The participants of the summit of the Caspian countries will discuss the issues of strengthening the security of states that are close to the hotbeds of instability in the Middle East, Russian media quoted the member of Russia’s State Duma Committee on International Affairs Sergey Zheleznyak as saying on July 17.
Previously, the Foreign Minister of Kazakhstan Kairat Abdrakhmanov said that the summit of the heads of the Caspian countries will be held on August 12 in Aktau. He noted that Kazakhstan, Azerbaijan, Iran, Russia and Turkmenistan confirmed their participation through diplomatic channels.
“In addition to economic issues and the development of regional cooperation in such areas as energy, transport, trade and many others, the summit will certainly focus on the problems of strengthening the security of the Caspian countries, which are in a difficult geopolitical region, close to the pockets of instability in the Middle East,” Zheleznyak said at Azernews.
The politician added that Russia’s partnership with all the countries participating in the summit is developing dynamically, but the country stands for comprehensive integration, including in the field of investment.
Zheleznyak reminded that the development of the North-South transport corridor is among the common tasks of the countries, which requires synchronization of customs procedures.
“I am sure that the participants will devote a significant part of the summit to cooperation in the humanitarian sphere, in the field of education and culture, as well as to expansion of ties between the regions of our countries,” he said.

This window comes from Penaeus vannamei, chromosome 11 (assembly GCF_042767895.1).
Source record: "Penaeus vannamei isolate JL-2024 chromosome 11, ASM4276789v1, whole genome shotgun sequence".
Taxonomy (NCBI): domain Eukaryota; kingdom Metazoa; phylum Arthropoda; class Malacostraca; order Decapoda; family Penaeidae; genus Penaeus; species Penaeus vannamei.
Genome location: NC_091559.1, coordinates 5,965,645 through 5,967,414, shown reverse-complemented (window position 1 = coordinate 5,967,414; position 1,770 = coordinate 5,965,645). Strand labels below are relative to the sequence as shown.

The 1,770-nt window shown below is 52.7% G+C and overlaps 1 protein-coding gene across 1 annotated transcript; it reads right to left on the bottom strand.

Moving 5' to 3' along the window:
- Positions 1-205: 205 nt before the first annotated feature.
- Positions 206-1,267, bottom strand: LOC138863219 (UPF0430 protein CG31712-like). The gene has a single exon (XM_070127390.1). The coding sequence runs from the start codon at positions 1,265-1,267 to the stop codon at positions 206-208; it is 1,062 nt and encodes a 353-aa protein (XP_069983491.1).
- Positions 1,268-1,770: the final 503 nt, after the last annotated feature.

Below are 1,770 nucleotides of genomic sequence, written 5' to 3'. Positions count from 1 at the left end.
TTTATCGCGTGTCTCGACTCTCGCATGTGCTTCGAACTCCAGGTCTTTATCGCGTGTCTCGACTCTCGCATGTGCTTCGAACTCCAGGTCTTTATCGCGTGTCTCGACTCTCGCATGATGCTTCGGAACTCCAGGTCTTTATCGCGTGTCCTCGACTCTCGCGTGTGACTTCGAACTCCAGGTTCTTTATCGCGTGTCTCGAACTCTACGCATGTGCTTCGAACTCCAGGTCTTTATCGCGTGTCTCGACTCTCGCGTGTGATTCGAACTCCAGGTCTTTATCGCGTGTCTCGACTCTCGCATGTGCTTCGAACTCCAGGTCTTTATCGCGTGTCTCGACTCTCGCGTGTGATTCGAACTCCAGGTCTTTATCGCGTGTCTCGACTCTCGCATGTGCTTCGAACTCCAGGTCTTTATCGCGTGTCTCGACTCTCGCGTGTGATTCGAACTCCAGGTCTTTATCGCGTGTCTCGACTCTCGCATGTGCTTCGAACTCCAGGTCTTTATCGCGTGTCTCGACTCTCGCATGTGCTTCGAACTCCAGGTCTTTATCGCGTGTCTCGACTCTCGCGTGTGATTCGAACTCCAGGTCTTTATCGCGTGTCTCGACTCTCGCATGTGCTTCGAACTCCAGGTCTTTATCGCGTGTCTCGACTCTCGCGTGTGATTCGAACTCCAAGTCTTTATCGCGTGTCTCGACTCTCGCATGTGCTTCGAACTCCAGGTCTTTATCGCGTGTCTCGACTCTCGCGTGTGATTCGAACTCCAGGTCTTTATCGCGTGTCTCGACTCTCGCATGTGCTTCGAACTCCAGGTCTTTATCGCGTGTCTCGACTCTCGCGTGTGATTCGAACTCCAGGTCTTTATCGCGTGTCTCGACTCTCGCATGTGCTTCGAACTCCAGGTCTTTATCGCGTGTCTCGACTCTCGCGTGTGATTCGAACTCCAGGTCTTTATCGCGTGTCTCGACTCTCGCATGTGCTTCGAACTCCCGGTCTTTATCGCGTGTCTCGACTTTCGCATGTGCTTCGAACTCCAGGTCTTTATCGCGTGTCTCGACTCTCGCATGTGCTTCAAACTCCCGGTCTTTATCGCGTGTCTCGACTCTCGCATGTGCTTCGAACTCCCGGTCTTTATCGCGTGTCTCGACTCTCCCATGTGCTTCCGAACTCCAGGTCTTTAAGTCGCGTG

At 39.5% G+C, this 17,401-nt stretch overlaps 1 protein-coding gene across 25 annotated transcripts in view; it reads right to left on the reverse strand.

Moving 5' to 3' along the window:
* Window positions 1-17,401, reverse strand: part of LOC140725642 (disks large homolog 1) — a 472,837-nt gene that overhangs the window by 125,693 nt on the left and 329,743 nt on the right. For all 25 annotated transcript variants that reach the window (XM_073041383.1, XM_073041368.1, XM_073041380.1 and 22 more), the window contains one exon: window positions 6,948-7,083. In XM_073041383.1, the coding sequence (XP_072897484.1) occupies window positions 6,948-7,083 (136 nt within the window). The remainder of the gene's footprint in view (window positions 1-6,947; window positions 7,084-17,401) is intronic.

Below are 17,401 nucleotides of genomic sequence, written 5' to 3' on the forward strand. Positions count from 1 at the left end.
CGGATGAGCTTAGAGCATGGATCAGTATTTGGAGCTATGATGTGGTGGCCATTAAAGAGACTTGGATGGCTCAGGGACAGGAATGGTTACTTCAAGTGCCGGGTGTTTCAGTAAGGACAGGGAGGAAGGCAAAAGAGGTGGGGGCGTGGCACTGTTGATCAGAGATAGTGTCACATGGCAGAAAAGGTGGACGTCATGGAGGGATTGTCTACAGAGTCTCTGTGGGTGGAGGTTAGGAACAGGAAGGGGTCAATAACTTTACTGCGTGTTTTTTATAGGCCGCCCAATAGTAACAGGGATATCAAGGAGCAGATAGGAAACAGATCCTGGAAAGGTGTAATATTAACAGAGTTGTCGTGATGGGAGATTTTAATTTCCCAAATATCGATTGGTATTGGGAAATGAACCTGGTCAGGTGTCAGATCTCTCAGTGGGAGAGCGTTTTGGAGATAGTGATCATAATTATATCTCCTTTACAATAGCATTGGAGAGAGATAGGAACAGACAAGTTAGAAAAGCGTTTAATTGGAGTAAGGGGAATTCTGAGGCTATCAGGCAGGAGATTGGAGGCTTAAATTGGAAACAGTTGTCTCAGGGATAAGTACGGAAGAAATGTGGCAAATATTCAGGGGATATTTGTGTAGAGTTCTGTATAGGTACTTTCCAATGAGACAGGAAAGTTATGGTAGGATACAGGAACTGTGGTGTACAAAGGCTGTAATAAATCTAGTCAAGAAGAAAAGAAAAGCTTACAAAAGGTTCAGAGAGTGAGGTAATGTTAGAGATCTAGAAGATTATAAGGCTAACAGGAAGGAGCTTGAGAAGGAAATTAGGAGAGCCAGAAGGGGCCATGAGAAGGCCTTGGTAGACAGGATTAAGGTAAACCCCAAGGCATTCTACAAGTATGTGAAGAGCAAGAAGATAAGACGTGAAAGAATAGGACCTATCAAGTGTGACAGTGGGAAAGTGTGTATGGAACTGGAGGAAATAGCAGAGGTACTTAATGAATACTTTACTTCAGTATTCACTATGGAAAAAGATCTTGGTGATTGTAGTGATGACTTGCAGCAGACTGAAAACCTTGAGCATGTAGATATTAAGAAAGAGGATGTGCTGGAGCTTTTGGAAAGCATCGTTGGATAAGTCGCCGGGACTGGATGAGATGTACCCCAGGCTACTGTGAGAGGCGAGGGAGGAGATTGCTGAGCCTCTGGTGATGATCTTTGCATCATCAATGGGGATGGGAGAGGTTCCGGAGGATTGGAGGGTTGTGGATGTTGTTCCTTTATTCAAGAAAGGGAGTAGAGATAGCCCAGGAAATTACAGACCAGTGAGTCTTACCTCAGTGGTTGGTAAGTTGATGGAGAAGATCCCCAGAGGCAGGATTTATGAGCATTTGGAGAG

The politician added that it remains an important task for all participants of the summit to determine a full legal status of the Caspian Sea.
“This will not only increase the investment attractiveness of the region, but will also contribute to strengthening international security,” he concluded.
The issue of determining the legal status of the Caspian Sea became relevant after the collapse of the USSR, when the emergence of new subjects of international law – Azerbaijan, Kazakhstan and Turkmenistan – raised the issue of delimitation of the sea between the five littoral countries.
The difficulties in determining the status of the Caspian Sea are linked, in particular, with the recognition of it as a lake or sea, the delineation of which is regulated by different provisions of international law.
The status of the sea remains a key topic of discussions at the Caspian states’ summits. The leaders of the five countries met for the first time in 2002 in Ashgabat. The second Caspian summit was held in Tehran in 2007, the third one in Baku in 2010, and the fourth summit – in Astrakhan in 2014.